The Bad

Taking Unnecessary Risks.

Of course, making drastic changes and taking risks is . . . well . . .risky. Narcissists, because of their self-confidence, are more likely to underscore the risks of their own bold changes or decisions. Moreover, they may also take drastic action in the pursuit of delusional visions of glory that has the ability to undermine the organizational efforts necessary for such change. Indeed, the meta-analytic relationship between narcissism and leader effectiveness is virtually zero, no matter how performance is measured (peers, subordinates, supervisors, objective criteria, etc.) unless, of course, performance is appraised by the narcissist (there is a positive relationship between narcissism and self-ratings of performance, go figure!). 10 While taking risks — both good and bad — is a likely cause for this null relationship, the researchers found that this relationship is best treated in a non - linear fashion. That is, performance is highest for leaders with moderate — not too high, not too low — levels of narcissism.


The Dangerous

Ethical Decisions

While immoral decisions may positively or negatively impact leadership performance, unethical decisions — especially in this day and age — have potentially devastating impacts. Given their propensity to exploit others for personal gain and lack of selflessness, narcissists are much more likely to engage in unethical behavior. Indeed, narcissistic leaders engage in more business and financial crimes, sexual offenses in the workplace and other aforementioned deviant behaviors.11 Higher levels of narcissism in presidents have even been linked to an increase in impeachment investigations.12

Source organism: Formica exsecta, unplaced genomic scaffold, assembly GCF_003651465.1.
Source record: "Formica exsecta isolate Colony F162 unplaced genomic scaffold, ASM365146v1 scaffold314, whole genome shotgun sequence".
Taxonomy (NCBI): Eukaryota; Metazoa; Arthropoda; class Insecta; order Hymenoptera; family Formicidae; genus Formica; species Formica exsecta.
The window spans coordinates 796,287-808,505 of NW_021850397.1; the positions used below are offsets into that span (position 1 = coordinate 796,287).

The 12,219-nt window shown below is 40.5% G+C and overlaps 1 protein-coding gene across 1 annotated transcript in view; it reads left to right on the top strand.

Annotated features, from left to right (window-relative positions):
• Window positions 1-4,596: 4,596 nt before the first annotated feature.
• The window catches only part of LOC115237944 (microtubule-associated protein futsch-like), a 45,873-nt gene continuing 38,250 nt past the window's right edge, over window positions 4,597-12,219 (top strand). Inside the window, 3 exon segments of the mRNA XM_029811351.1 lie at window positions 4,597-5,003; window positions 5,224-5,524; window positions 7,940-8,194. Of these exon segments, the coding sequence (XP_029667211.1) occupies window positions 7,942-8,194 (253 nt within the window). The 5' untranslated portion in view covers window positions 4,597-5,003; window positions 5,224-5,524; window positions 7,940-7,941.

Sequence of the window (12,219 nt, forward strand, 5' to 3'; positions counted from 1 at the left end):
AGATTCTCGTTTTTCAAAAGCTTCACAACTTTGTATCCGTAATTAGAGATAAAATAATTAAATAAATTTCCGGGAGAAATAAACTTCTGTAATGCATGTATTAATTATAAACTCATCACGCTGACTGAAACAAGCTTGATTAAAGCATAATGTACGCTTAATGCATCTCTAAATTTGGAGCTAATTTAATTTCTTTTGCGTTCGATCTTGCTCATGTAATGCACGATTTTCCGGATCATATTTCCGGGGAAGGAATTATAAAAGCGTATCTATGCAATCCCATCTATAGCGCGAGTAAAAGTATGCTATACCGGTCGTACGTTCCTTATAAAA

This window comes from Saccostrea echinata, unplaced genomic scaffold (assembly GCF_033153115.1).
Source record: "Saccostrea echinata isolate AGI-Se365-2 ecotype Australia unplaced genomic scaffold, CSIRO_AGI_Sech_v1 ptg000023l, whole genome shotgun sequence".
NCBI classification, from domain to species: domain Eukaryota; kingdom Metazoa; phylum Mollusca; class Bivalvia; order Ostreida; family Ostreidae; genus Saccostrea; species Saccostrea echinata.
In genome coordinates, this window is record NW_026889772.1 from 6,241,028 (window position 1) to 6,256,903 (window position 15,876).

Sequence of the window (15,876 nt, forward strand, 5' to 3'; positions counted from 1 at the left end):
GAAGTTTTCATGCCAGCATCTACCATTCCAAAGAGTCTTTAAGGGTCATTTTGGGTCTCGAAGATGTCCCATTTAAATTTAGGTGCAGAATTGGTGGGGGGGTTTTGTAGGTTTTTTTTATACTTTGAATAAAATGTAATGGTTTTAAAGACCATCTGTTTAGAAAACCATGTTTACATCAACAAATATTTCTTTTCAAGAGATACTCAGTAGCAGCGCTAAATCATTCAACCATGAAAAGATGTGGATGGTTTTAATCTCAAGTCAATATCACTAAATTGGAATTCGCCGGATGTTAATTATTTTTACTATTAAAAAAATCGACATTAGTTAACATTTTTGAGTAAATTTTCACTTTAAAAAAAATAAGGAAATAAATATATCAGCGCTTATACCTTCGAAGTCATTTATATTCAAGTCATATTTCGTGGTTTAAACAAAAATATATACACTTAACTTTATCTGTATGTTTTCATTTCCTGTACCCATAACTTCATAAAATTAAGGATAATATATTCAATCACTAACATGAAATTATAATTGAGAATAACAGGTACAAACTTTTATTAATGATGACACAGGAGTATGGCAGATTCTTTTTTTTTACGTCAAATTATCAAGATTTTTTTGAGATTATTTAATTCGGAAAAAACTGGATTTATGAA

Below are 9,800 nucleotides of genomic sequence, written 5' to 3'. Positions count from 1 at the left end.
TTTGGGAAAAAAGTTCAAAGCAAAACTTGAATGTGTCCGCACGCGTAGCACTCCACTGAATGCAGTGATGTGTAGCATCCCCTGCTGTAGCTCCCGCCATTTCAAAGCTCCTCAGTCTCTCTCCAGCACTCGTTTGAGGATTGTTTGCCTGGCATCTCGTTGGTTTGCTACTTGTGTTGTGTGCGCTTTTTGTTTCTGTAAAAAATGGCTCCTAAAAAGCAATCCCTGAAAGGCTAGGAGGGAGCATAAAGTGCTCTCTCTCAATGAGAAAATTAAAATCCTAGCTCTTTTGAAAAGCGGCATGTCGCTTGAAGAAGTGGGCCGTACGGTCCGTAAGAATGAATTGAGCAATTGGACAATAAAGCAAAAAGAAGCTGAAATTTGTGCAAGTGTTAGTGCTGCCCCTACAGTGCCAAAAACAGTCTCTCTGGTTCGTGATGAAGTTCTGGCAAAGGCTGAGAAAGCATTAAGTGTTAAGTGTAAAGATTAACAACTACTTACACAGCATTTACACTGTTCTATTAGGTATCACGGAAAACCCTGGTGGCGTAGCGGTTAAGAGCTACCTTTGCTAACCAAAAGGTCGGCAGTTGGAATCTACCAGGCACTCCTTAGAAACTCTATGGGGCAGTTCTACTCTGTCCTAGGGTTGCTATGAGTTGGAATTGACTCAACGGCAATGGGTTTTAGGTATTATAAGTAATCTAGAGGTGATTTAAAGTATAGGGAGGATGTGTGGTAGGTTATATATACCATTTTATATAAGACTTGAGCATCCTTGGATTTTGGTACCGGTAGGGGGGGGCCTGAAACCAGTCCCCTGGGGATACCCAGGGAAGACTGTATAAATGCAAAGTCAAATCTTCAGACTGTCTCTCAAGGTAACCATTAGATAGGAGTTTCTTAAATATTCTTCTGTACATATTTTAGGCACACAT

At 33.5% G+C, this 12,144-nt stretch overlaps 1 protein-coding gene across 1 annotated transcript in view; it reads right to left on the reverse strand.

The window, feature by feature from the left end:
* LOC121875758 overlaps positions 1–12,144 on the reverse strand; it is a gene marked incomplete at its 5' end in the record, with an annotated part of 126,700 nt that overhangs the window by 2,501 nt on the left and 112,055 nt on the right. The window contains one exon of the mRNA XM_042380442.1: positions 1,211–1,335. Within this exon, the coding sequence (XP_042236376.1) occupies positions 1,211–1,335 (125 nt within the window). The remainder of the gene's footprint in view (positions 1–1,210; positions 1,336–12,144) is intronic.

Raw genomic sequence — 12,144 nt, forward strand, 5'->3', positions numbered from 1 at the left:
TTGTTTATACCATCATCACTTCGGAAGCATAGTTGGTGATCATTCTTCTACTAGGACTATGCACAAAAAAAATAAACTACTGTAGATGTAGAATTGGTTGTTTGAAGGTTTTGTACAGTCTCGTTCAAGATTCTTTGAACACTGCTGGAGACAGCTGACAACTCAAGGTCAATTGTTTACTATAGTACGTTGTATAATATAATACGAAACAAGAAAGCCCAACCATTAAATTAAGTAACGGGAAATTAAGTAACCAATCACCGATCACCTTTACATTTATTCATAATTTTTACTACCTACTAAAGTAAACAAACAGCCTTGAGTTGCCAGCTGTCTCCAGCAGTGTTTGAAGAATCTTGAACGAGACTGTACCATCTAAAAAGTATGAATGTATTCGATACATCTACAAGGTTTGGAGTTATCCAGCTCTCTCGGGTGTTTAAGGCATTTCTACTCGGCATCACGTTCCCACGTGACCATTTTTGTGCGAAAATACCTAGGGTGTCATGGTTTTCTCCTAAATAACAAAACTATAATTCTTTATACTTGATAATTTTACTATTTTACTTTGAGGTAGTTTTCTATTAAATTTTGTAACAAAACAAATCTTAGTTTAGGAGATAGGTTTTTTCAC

If research on narcissistic leaders has taught us anything, it is that narcissism is wrought with many conflicts of interest. Yes, we want leaders who are charming and charismatic and that transform our views and motivations. Yet we don’t want to be played liked pawns to advance one’s self-serving motives and desires. Something special may occur, however, when narcissistic leader goals align with those of the company and its members.

1 Lee, B. X. (2017). The dangerous case of Donald Trump: 27 psychiatrists and mental health experts assess a president. New York, NY: St. Martin’s Press.
2 Brunell, A. B., Gentry, W. A., Campbell, W. K., Hoffman, B. J., Kuhnert, K. W., & DeMarree, K. G. (2008). Leader emergence: The case of the narcissistic leader. Personality and Social Psychology Bulletin, 34, 1663 - 1676. doi:10.1177/0146167208324101
3 Paulhus, D. L. (1998). Interpersonal and intrapsychic adaptiveness of trait self- enhancement: A mixed blessing? Journal of Personality and Social Psychology, 74, 1197 -1208. doi:10.1037/0022- 3514.74.5.1197
4 Campbell, W. K., Hoffman, B. J., Campbell, S. M., & Marchisio, G. (2011). Narcissism in organizational contexts. Human Resource Management Review, 21, 268 - 284. doi:10.1016/j.hrmr.2010.10.007